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Should Ray Allen choose retirement or to re-up with the Boston Celtics, Miami could go after another sharpshooter in Steve Novak.
Novak is due for a decent raise from his last contract that saw him earn under $1 million in 2011. With the New York Knicks, Novak made a name for himself as a three-point specialist and they certainly won't want to just let him go this offseason.
The Heat need a player to space the floor consistently to open up lanes for LeBron James and Dwyane Wade. If they don't succeed with their current group of long-range shooters, Miami would be smart to invest some money in Steve Novak.
Andre Miller would be a steadying veteran for the Heat.
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Mario Chalmers has been learning the NBA point guard position on the fly over the past couple of seasons. This year, his backup was a rookie out of Cleveland State.
It wouldn't be a bad idea for Miami to look into a cheap veteran point guard with a wealth of professional experience. Perhaps a veteran like Andre Miller from Denver. Miller came off the bench for the Nuggets but still managed to lead the team in assists with six and put up 10 points per game as well.
At age 36, Miller is coming off a three-year deal that netted him $21.8 million. When he signed that deal, he was still playing starter's minutes, so he stands to come down in price this offseason. He could serve well backing up Chalmers and being another distributor for Miami's stars.
Jason Terry would provide a lot of leadership.
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Jason Terry's six-year deal with Dallas will finally come off the books this summer. His $57 million contract was backloaded so he received $11.5 million this past season.
Terry will be 35-years-old before the start of next season and will be making considerably less over the coming years. Terry is still a very talented shooter and could help out by giving the Heat more consistent long-range shooting. He has no trouble coming off the bench and giving immediate offense. Terry won the NBA's Sixth Man of the Year award in 2009 and still managed over 14 points per game this past season.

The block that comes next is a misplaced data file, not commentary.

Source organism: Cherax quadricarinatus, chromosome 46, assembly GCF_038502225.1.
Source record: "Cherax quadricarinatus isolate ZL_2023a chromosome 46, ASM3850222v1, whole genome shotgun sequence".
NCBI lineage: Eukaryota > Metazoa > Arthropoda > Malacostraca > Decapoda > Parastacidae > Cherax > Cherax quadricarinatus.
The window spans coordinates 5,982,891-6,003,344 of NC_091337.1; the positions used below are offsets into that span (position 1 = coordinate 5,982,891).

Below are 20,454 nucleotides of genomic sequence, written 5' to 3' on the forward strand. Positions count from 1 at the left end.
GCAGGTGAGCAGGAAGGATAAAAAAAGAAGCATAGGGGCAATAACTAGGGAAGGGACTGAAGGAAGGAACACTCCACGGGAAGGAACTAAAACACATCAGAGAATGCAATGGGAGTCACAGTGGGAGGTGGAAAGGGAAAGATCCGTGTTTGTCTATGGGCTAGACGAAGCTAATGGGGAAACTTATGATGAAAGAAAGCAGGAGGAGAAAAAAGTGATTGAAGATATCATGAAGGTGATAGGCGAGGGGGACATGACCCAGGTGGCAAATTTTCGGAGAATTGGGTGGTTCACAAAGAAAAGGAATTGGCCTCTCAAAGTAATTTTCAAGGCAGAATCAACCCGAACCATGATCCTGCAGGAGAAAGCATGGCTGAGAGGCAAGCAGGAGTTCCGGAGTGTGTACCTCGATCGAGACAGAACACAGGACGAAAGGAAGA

He also brings championship experience to the team, which few in Miami possess. Terry has played in the playoffs eight times in his 12-year NBA career.
Delonte West knows LeBron James' game from Cleveland.
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Another Mavericks guard who is also an unrestricted free agent this summer is Delonte West. West has a history with LeBron James, so the Heat pursuing him is not out of the question. The two played together for two seasons in Cleveland.
West was signed last offseason to a one-year deal in Dallas worth $1.4 million. He has already shown an ability to play well with James when he had one of his best seasons in 2008. He spent most of his time in Dallas in the starting lineup.
West has always been a dynamic role player with the capability of scoring the basketball at a high rate. While he is a similar but lesser version of Dwyane Wade, he could have the right amount of skill and experience to be a vital part of the Miami Heat.
Gerald Green has youth and athleticism off the bench.
One thing the Miami Heat lack is a superior athletic bench player who can come into the game and lend a spark to the offense. Gerald Green could develop into that player and showed glimpses this past season in New Jersey.
Miami's bench currently reads as a long list of yawn-inducing role players and slow, aging veterans. There is very little excitement amongst the Heat reserves. Green is an exciting young player who showed some serious progress over the last couple of months of the regular season.
He would be a burst of energy off the Heat bench that they have not had recently. Green would compliment LeBron by inserting a wild card into their team. He made minimal money last season and would sign with the Heat for very cheap. In 31 games with the Nets, he averaged 13 points in 25 minutes.
Goran Dragic is a talented young point guard.
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Goran Dragic may be the most sensible free-agent signing the Miami Heat could make. He made just over $2 million last season in Houston and logic would suggest that he will be offered a similar number this summer.
Dragic is an underrated combo guard with good penetration and distribution skills and decent range on his jump shot. He would add another option to the Miami backcourt to spell Mario Chalmers and Dwyane Wade.
Dragic is one of those players who can blend seamlessly with a variety of styles and schemes. His talent seemed under-utilized by teams up until a semi-breakout season in 2011, when he averaged 12 points and six assists a game while mostly coming off the Rockets' bench.